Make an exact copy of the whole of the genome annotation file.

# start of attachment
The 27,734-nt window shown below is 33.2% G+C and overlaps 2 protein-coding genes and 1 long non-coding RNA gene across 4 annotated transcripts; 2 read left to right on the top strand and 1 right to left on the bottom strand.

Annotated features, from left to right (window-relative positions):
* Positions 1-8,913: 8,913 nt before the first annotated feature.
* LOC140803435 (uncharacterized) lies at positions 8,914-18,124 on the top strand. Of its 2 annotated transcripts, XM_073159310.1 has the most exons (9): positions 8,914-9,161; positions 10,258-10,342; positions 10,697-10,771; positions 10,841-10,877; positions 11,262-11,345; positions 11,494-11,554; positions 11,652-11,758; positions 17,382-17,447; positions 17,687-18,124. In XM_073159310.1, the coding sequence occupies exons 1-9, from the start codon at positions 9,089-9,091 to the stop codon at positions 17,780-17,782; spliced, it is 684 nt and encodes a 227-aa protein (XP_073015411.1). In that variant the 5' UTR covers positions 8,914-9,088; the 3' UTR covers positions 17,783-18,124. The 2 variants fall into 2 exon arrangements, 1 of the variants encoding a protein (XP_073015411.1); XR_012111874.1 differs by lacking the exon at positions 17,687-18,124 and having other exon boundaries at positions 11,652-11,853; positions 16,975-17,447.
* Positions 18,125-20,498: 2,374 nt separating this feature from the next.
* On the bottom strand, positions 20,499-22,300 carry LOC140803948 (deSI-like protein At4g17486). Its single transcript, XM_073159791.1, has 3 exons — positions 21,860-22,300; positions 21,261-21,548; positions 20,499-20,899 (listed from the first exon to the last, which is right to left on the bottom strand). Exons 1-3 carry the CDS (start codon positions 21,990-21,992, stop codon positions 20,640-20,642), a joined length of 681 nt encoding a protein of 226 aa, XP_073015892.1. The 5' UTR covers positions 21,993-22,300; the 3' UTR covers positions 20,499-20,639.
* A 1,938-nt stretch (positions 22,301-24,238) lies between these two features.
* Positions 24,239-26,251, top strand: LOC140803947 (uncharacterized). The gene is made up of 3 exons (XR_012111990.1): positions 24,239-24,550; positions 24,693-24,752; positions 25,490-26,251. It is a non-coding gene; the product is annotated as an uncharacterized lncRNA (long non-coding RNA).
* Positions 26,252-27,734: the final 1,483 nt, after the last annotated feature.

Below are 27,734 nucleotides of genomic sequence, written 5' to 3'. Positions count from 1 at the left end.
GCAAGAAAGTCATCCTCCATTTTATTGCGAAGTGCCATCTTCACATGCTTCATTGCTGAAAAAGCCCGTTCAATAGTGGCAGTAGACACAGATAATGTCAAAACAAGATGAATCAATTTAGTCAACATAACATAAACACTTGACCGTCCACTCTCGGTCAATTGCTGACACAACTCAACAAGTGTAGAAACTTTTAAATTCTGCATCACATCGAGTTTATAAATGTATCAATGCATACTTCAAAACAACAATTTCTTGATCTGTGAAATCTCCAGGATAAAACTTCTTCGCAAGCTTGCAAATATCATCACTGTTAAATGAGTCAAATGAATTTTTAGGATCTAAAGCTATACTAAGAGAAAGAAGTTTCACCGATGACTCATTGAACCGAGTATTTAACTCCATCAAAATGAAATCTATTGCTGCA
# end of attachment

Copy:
The 27,734-nt window shown below is 33.2% G+C and overlaps 2 protein-coding genes and 1 long non-coding RNA gene across 4 annotated transcripts; 2 read left to right on the top strand and 1 right to left on the bottom strand.

Annotated features, from left to right (window-relative positions):
* Positions 1-8,913: 8,913 nt before the first annotated feature.
* LOC140803435 (uncharacterized) lies at positions 8,914-18,124 on the top strand. Of its 2 annotated transcripts, XM_073159310.1 has the most exons (9): positions 8,914-9,161; positions 10,258-10,342; positions 10,697-10,771; positions 10,841-10,877; positions 11,262-11,345; positions 11,494-11,554; positions 11,652-11,758; positions 17,382-17,447; positions 17,687-18,124. In XM_073159310.1, the coding sequence occupies exons 1-9, from the start codon at positions 9,089-9,091 to the stop codon at positions 17,780-17,782; spliced, it is 684 nt and encodes a 227-aa protein (XP_073015411.1). In that variant the 5' UTR covers positions 8,914-9,088; the 3' UTR covers positions 17,783-18,124. The 2 variants fall into 2 exon arrangements, 1 of the variants encoding a protein (XP_073015411.1); XR_012111874.1 differs by lacking the exon at positions 17,687-18,124 and having other exon boundaries at positions 11,652-11,853; positions 16,975-17,447.
* Positions 18,125-20,498: 2,374 nt separating this feature from the next.
* On the bottom strand, positions 20,499-22,300 carry LOC140803948 (deSI-like protein At4g17486). Its single transcript, XM_073159791.1, has 3 exons — positions 21,860-22,300; positions 21,261-21,548; positions 20,499-20,899 (listed from the first exon to the last, which is right to left on the bottom strand). Exons 1-3 carry the CDS (start codon positions 21,990-21,992, stop codon positions 20,640-20,642), a joined length of 681 nt encoding a protein of 226 aa, XP_073015892.1. The 5' UTR covers positions 21,993-22,300; the 3' UTR covers positions 20,499-20,639.
* A 1,938-nt stretch (positions 22,301-24,238) lies between these two features.
* Positions 24,239-26,251, top strand: LOC140803947 (uncharacterized). The gene is made up of 3 exons (XR_012111990.1): positions 24,239-24,550; positions 24,693-24,752; positions 25,490-26,251. It is a non-coding gene; the product is annotated as an uncharacterized lncRNA (long non-coding RNA).
* Positions 26,252-27,734: the final 1,483 nt, after the last annotated feature.

Below are 27,734 nucleotides of genomic sequence, written 5' to 3'. Positions count from 1 at the left end.
GCAAGAAAGTCATCCTCCATTTTATTGCGAAGTGCCATCTTCACATGCTTCATTGCTGAAAAAGCCCGTTCAATAGTGGCAGTAGACACAGATAATGTCAAAACAAGATGAATCAATTTAGTCAACATAACATAAACACTTGACCGTCCACTCTCGGTCAATTGCTGACACAACTCAACAAGTGTAGAAACTTTTAAATTCTGCATCACATCGAGTTTATAAATGTATCAATGCATACTTCAAAACAACAATTTCTTGATCTGTGAAATCTCCAGGATAAAACTTCTTCGCAAGCTTGCAAATATCATCACTGTTAAATGAGTCAAATGAATTTTTAGGATCTAAAGCTATACTAAGAGAAAGAAGTTTCACCGATGACTCATTGAACCGAGTATTTAACTCCATCAAAATGAAATCTATTGCTGCA